Directed by: François Ozon
Starring: Romain Duris, Anaïs Demoustier, Raphaël Personnaz
Befitting of his characteristically sharp wit and provocatively playful nature, director François Ozon begins his latest film with a terrifically teasing sequence. Though we never see her face, we recognise a woman going through the ritualistic stages of dressing; makeup is applied, earrings are affixed, stockings are hitched. And as the chimes of the wedding march are heard in the background, we see a dress of illuminating virtue delicately embrace the lady’s figure. This is it, her wedding day, she’s about to experience the happiest moment of her life.
Accept, unfortunately, she isn’t. For as the camera pans up, it reveals the woman to be lying in a coffin of purest white; today isn’t her first trip down the aisle, it’s her final one.
Our corpse bride is Laura (Isild Le Besco); she’s the mother of baby Lucie, wife of David (Romain Duris), and since childhood has been the best friend of Claire (Anaïs Demoustier). In the weeks that follow Laura’s death, Claire finds herself drifting apart from her loving husband Gilles (Raphaël Personnaz), and falling further into a deep depression. Then one morning, in a bid to remain connected to Laura, Claire decides to call round and check on David & Lucie…Despite being an early revelation, to disclose the details of what Claire finds upon arrival at David’s house wouldn’t be fair on those who haven’t seen the film. Suffice it to say that this initial twist allows Ozon to craft another typically freewheeling tale of human sexuality, gender, class, and consumerism.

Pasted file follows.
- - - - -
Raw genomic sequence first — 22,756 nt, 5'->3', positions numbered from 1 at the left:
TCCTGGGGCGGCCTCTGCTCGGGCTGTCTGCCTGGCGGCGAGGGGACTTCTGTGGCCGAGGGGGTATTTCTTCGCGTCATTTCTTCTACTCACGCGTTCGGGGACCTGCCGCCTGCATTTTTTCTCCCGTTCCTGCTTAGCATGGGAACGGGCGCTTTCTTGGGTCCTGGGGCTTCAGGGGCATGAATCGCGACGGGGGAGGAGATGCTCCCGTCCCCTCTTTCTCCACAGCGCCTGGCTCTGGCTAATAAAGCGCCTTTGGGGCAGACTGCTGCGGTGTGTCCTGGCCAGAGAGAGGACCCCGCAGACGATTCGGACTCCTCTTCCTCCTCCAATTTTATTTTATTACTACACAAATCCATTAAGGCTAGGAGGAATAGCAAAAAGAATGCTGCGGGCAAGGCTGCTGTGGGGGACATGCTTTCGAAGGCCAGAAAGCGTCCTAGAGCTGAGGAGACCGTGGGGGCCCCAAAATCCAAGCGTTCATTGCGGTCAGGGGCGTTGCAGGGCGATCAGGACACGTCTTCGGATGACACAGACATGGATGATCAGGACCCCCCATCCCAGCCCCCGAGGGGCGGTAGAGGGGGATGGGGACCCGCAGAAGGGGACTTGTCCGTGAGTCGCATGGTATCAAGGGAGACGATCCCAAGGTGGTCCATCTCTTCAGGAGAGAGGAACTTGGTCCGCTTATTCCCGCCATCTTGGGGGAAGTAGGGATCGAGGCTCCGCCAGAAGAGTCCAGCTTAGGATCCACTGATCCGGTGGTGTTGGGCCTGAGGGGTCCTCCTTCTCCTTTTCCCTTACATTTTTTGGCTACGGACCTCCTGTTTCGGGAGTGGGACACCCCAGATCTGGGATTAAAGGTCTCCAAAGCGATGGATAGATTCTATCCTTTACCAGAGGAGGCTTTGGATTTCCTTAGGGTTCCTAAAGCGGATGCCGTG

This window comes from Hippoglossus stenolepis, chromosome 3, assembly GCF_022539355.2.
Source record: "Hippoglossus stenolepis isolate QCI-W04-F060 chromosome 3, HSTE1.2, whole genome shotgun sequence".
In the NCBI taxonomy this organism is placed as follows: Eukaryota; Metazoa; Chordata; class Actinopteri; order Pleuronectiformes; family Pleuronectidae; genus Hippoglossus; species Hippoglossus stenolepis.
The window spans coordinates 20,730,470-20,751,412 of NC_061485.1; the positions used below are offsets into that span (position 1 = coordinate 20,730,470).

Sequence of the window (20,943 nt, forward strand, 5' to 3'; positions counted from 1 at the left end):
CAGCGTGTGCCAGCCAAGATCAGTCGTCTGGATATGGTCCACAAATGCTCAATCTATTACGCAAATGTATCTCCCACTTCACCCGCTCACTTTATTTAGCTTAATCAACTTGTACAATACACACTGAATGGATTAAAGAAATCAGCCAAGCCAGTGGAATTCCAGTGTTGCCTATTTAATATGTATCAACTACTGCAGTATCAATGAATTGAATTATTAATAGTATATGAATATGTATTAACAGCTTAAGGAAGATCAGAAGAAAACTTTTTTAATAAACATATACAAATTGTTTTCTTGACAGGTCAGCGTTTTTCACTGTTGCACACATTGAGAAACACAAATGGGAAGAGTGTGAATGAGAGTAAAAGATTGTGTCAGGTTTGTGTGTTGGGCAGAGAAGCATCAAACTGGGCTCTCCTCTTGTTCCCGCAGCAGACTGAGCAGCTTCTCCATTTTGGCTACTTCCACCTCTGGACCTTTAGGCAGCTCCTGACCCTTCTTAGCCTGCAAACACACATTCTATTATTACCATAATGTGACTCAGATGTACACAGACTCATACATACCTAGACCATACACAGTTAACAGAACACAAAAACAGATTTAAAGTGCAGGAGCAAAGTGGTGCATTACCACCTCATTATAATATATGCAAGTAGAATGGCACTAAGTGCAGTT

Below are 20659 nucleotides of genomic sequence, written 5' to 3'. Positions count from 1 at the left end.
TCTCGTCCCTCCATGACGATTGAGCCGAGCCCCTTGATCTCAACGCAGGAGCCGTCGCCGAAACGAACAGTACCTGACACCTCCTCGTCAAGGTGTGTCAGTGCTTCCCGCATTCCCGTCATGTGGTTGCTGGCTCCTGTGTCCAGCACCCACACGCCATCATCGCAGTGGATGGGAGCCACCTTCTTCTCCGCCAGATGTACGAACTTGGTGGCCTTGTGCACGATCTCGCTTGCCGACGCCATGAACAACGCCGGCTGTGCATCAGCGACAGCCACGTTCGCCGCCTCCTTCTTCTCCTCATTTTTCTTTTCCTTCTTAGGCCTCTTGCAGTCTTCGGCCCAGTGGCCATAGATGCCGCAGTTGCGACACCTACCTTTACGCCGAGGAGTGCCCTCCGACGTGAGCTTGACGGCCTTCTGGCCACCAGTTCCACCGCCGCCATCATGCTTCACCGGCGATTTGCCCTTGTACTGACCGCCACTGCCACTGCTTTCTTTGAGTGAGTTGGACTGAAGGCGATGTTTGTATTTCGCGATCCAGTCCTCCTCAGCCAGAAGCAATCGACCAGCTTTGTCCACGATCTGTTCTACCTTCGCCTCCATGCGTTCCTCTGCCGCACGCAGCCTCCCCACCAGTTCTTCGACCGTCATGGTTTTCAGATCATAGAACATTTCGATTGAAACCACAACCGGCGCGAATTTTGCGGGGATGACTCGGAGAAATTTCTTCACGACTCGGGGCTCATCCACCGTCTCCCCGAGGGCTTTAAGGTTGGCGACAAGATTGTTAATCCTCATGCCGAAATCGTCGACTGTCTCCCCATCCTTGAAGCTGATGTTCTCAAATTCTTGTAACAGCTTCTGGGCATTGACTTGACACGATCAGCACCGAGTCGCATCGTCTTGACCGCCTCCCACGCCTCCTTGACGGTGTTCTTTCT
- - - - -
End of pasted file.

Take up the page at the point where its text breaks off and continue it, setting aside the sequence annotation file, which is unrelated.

Drifting from outlandish comedy to absurdist melodrama, before eventually developing into a psychosexual thriller, The New Girlfriend once more confirms writer/director Ozon as an infectiously individualistic voice within French cinema who does deserve to be heard. His script erupts with a fiery wit that’s devilishly delightful, while the profound and sensitive performances of his strong cast allow the emotional complexity within the story to remain proportional.
Everything, however, is almost entirely undone by Ozon’s frustratingly lazy storytelling, which seems far more interested in stumbling down a number of nonsensical side alleys than walking along a layered and more meaningful narrative path. And soon the story’s sensationalist tendencies, coupled with the glossy and autumnal appearance, lead you to feel like you’re watching a particularly draining episode of Desperate Housewives that’s been relocated to the French suburbs and directed by someone who ignorantly thinks they’re Alfred Hitchcock. What you’re left with is a film that admirably attempts to run in its heels before it has mastered the ability to walk in them.